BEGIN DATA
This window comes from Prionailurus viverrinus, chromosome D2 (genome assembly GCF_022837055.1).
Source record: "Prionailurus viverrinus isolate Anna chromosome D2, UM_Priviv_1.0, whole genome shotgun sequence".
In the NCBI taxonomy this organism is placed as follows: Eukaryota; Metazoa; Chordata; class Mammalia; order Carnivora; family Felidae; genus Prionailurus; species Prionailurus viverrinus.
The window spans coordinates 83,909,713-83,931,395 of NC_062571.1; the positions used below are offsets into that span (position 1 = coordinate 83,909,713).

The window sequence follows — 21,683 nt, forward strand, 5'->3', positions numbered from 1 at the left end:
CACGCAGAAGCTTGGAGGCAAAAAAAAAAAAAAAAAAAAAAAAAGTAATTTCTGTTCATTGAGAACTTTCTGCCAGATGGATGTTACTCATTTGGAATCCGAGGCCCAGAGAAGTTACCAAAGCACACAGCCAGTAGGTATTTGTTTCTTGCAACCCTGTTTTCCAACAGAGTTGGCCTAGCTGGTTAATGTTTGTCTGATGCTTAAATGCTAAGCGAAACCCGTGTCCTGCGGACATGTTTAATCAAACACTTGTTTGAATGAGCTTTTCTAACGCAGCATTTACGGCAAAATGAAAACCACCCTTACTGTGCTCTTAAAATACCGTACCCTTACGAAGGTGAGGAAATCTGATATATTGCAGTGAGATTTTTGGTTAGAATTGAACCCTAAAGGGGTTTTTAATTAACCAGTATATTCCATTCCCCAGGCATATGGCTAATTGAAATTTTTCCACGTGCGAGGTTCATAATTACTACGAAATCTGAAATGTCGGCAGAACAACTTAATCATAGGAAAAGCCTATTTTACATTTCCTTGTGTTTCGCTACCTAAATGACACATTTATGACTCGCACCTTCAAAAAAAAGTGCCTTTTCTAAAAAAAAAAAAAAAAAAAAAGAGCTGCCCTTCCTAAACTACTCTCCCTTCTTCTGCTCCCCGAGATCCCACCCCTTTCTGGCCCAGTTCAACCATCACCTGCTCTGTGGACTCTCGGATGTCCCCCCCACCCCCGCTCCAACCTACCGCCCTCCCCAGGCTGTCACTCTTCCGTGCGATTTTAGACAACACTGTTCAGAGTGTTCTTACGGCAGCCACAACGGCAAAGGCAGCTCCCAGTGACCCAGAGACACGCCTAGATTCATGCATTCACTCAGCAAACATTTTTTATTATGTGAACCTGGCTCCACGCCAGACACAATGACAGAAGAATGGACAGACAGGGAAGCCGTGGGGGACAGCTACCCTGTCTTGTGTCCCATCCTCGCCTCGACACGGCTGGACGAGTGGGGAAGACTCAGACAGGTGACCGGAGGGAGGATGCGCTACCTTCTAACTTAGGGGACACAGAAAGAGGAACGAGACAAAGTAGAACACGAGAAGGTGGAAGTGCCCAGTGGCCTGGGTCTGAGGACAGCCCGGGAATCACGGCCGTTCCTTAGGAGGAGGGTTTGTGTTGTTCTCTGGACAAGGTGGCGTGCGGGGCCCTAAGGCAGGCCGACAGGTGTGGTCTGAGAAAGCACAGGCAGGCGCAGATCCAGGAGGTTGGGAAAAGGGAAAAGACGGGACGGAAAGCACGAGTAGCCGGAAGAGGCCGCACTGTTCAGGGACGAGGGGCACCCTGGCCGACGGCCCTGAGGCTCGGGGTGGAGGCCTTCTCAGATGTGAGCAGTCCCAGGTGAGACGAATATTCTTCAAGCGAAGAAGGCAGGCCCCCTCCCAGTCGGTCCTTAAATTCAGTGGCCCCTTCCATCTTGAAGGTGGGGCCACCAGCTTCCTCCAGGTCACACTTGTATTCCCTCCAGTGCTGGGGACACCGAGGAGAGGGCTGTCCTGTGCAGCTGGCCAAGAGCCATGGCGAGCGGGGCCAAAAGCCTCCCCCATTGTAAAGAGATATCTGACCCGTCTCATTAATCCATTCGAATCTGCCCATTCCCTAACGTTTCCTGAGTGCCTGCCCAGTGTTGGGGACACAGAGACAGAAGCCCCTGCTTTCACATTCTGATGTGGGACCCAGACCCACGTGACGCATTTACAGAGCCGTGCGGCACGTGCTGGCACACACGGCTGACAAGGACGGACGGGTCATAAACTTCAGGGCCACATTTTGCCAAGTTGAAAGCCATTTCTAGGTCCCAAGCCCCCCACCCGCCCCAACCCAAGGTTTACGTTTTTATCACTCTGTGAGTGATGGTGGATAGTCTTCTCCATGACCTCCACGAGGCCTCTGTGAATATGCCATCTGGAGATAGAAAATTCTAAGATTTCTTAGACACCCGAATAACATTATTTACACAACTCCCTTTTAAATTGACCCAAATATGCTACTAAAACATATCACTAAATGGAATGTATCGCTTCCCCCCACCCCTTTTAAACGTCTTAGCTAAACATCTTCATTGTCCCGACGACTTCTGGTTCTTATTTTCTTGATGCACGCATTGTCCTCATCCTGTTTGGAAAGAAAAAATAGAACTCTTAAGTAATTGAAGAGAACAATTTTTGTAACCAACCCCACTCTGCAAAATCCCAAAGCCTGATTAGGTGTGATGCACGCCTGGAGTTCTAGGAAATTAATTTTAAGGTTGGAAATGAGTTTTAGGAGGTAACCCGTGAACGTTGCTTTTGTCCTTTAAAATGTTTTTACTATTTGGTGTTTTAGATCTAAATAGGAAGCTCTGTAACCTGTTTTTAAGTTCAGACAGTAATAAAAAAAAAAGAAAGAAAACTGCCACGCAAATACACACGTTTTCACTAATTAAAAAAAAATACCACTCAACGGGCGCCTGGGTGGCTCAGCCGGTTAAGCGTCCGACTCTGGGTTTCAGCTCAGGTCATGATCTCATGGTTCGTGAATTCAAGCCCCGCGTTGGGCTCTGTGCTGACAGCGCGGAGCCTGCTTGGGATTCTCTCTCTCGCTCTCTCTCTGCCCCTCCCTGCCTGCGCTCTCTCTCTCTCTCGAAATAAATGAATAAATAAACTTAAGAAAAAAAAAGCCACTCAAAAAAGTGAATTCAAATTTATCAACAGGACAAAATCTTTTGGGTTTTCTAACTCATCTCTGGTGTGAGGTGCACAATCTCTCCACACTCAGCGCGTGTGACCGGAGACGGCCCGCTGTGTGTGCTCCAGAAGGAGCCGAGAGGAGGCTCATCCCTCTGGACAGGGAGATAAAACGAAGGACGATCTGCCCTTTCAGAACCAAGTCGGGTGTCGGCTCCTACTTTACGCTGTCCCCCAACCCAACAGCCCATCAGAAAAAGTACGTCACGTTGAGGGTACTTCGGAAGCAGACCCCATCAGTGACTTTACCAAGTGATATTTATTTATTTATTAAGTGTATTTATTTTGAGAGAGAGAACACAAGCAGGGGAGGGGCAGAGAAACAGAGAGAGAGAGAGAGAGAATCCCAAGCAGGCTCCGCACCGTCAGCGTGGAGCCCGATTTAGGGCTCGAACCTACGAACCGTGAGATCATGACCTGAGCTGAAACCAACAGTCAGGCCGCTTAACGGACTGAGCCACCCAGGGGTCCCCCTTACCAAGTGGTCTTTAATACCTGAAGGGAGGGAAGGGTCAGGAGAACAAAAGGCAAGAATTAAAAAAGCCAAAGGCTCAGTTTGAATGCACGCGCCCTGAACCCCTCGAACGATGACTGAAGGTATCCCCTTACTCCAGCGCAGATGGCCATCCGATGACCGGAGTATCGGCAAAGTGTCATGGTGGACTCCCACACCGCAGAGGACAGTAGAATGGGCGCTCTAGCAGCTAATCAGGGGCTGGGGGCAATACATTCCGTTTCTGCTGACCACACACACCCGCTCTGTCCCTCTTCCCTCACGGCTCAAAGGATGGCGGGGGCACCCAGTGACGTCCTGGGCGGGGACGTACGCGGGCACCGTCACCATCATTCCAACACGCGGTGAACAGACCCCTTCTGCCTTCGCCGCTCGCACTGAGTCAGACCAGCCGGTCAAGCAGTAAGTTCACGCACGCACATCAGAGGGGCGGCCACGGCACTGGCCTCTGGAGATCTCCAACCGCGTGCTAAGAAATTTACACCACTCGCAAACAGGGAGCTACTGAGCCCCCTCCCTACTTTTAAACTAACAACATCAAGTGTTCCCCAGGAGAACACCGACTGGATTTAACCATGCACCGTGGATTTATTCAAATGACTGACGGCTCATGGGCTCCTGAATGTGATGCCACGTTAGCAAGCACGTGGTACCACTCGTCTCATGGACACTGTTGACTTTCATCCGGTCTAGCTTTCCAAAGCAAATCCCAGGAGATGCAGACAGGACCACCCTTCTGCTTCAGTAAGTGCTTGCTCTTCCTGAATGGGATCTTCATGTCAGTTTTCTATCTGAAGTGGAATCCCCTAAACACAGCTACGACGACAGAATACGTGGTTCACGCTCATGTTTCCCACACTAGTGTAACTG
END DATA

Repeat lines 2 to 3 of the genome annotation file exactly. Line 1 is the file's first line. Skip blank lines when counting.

Source record: "Prionailurus viverrinus isolate Anna chromosome D2, UM_Priviv_1.0, whole genome shotgun sequence".
In the NCBI taxonomy this organism is placed as follows: Eukaryota; Metazoa; Chordata; class Mammalia; order Carnivora; family Felidae; genus Prionailurus; species Prionailurus viverrinus.